There's an old saw that imitation is the sincerest form of flattery. Take the seminal Bruce Springsteen album "Born to Run." The cover features a bearded Boss leaning on the shoulders of Clarence Clemmons. Sesame Street's tribute, titled "Born to Add," featured Burt in the same pose leaning on the shoulder of their Big Man, a saxophone playing Cookie Monster. Or consider Weird Al Yankovic's homage to Michael Jackson's "Bad," which features a leather clad Al in the identical pose as the King of Pop. The main title is rendered in the same red scribbled font, though his is "Even Worse."
In neither case would you accidentally pick up knockoff and think it's the original. That's because the purpose of these is to, depending on your point of view, parody or honor the original. More often, however, the intent of similar efforts is to build on the success of the former where an exact copy would bring the lawyers running. And so an extra beat is added here, some chrome there. It happens in almost every industry. The most talked about designs that strut down the runway at Fashion Week in Milan or Paris find an "inspired by" ripoff in Forever 21 within weeks if not days. When the public fell in love with SUV's, every manufacturer had one the next season. The trick is to get close, but not too close: just ask Samsung.
And then there are those examples where the intention is, if not nefarious, at least focused on benign confusion in pursuit of the sale. Walk into your local supermarket, head to the cereal aisle and go to grab a box of Raisin Bran. You might first reach for the well know purple box from Kellogg's. But then you might notice the same product from others like General Mills and America's Choice. That's because the name "Raisin Bran" has been ruled descriptive, and is therefore not protected. When the District Court for Nebraska struck down the trademark in 1944 it said "The use of a similar name by another to truthfully describe his own product does not constitute a legal or moral wrong, even if its effect be to cause the public to mistake the origin or ownership of the product." The same can't be said of alternatives to Reese's Puffs, a chocolate peanut butter concoction begging to be in your bowl. And so the Milleville variant is labeled, not as tonguing trippingly, as Cocoa Peanut Butter Spheres.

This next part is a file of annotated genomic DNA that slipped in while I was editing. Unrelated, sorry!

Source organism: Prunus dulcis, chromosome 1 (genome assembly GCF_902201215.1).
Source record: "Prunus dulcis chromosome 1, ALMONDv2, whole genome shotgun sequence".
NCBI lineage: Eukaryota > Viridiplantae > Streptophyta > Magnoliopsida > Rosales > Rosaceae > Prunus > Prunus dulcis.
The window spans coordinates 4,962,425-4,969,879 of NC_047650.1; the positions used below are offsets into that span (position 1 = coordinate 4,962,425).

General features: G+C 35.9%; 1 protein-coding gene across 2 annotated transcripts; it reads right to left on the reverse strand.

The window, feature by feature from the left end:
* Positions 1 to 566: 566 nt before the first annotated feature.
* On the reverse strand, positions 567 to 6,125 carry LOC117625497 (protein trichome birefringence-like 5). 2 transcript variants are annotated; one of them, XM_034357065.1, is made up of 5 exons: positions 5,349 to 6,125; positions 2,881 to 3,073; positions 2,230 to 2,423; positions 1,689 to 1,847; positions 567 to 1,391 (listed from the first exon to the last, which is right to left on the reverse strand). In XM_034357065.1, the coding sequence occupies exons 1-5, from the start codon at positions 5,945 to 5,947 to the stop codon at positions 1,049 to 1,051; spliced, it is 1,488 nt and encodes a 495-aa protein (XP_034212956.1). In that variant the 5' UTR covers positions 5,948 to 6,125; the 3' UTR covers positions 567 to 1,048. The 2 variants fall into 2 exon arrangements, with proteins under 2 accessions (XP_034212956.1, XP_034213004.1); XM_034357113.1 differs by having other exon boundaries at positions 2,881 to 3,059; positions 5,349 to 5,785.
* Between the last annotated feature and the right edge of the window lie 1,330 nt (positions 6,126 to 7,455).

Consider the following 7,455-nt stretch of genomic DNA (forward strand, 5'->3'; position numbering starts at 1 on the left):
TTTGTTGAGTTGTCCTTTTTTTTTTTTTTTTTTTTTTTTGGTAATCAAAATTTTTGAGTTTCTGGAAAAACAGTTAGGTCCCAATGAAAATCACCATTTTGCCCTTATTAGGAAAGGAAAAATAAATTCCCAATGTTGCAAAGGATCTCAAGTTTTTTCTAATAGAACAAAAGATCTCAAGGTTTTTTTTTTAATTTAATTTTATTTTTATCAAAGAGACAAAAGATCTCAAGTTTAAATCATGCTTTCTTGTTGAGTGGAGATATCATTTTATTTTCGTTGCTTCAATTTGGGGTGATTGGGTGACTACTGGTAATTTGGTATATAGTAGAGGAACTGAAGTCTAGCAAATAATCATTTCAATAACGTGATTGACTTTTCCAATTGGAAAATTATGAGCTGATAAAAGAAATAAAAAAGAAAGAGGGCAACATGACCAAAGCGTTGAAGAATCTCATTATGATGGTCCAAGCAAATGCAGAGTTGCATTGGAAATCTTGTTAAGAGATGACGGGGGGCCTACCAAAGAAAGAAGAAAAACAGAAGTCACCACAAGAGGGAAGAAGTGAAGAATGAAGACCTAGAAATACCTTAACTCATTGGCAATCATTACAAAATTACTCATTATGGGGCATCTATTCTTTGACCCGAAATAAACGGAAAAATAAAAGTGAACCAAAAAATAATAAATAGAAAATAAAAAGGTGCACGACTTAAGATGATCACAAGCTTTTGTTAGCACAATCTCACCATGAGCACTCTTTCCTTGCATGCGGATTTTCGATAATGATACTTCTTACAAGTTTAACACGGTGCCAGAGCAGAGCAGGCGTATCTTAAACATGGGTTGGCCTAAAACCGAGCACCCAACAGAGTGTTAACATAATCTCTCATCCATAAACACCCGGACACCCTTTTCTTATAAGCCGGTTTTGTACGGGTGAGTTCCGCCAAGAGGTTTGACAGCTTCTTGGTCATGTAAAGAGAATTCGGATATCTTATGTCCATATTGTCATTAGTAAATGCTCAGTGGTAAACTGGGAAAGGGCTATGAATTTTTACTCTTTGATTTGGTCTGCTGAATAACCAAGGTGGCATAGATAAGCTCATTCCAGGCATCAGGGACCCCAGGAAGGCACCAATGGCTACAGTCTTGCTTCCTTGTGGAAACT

We're seeing the same thing more and more in areas which used to be somewhat immune. Take films. If you're the kind to get your undead confused, you might pass have passed on this spring's "Abraham Lincoln: Vampire Hunter" to see "Abraham Lincoln vs. Zombies." Or if you have kids, you might accidentally eschew "Madagascar 3: Europe's Most Wanted" (sample review: "one of the fanciest, most carefully assembled cartoons ever put on the screen.") for "Life's a Jungle: Africa's Most Wanted." (sample review: "The animation is horrible, dialogue non-existent except for when it's non-sensical, and the sound effects are straight out of a kindercare music class, and not in a good way.") Not that the filmmakers didn't know that going in. Writes Robert Hanna, the director, co-writer, composer and editor of the latter, "It's for little kids, not people who are going to judge the quality of the fur compared to a Pixar movie."
There's even a name for this: mockbuster. The idea is to create a film that will play off the publicity and buzz of a major release with one that costs substantially less. Hence, "Jaws" spawned "Great White," as well as "Monster Shark," while "Attack of the 50 Foot Woman" begat "Village of the Giants." And is there any doubt what mass public conveyance vehicle was being swapped out in 2006's less-than-well-known "Snakes on a Train?"
The same can be said for books. If "The Girl with the Dragon Tattoo" by Stieg Larsson is too violent, try "I am the Girl with the Dragon Tattoo" by Karen Peebles. If you're too quick for Daniel Kahneman's "Thinking, Fast and Slow," try "Thinking, Fast and Furious" by Jacob Tudor Baruch. And if "Fifty Shades of Grey" by E.L.James is too explicit for you, maybe "Thirty Five Shades of Grey" by J.D. Lyte will be tamer; after all there are 15 less shades.
Thankfully, a careful reading of most titles can usually squelch any confusion. Otherwise, you'll be looking to entertain the kids on a rainy Saturday and accidentally drop the wrong thing in the DVD player. After all, odds are Tom Hanks is not in "Forrest Hump."
Marc Wollin of Bedford, for better or worse, has no knockoffs. His column appears regularly in The Record-Review, The Scarsdale Inquirer and online at http://www.glancingaskance.blogspot.com/.